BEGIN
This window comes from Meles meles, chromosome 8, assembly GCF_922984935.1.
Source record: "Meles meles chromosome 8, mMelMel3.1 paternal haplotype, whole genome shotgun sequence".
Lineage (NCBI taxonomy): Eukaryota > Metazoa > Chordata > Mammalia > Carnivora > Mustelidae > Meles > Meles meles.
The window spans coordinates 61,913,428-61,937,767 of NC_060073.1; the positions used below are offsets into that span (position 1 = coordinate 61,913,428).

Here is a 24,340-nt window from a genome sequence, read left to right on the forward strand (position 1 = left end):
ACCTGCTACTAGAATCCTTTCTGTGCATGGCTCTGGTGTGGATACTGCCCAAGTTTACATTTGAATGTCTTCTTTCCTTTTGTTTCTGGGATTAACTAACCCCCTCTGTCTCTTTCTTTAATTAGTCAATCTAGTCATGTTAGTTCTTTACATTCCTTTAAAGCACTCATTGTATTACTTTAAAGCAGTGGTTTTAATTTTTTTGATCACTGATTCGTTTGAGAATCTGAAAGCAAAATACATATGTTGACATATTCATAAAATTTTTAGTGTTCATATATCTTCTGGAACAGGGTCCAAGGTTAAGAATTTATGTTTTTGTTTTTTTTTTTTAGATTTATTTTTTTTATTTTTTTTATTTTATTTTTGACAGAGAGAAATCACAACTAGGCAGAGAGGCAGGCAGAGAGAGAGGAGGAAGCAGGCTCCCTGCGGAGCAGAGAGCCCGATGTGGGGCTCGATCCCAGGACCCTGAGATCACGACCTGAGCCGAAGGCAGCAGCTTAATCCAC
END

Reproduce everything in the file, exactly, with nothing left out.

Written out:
This window comes from Meles meles, chromosome 8, assembly GCF_922984935.1.
Source record: "Meles meles chromosome 8, mMelMel3.1 paternal haplotype, whole genome shotgun sequence".
Lineage (NCBI taxonomy): Eukaryota > Metazoa > Chordata > Mammalia > Carnivora > Mustelidae > Meles > Meles meles.
The window spans coordinates 61,913,428-61,937,767 of NC_060073.1; the positions used below are offsets into that span (position 1 = coordinate 61,913,428).

Here is a 24,340-nt window from a genome sequence, read left to right on the forward strand (position 1 = left end):
ACCTGCTACTAGAATCCTTTCTGTGCATGGCTCTGGTGTGGATACTGCCCAAGTTTACATTTGAATGTCTTCTTTCCTTTTGTTTCTGGGATTAACTAACCCCCTCTGTCTCTTTCTTTAATTAGTCAATCTAGTCATGTTAGTTCTTTACATTCCTTTAAAGCACTCATTGTATTACTTTAAAGCAGTGGTTTTAATTTTTTTGATCACTGATTCGTTTGAGAATCTGAAAGCAAAATACATATGTTGACATATTCATAAAATTTTTAGTGTTCATATATCTTCTGGAACAGGGTCCAAGGTTAAGAATTTATGTTTTTGTTTTTTTTTTTTAGATTTATTTTTTTTATTTTTTTTATTTTATTTTTGACAGAGAGAAATCACAACTAGGCAGAGAGGCAGGCAGAGAGAGAGGAGGAAGCAGGCTCCCTGCGGAGCAGAGAGCCCGATGTGGGGCTCGATCCCAGGACCCTGAGATCACGACCTGAGCCGAAGGCAGCAGCTTAATCCAC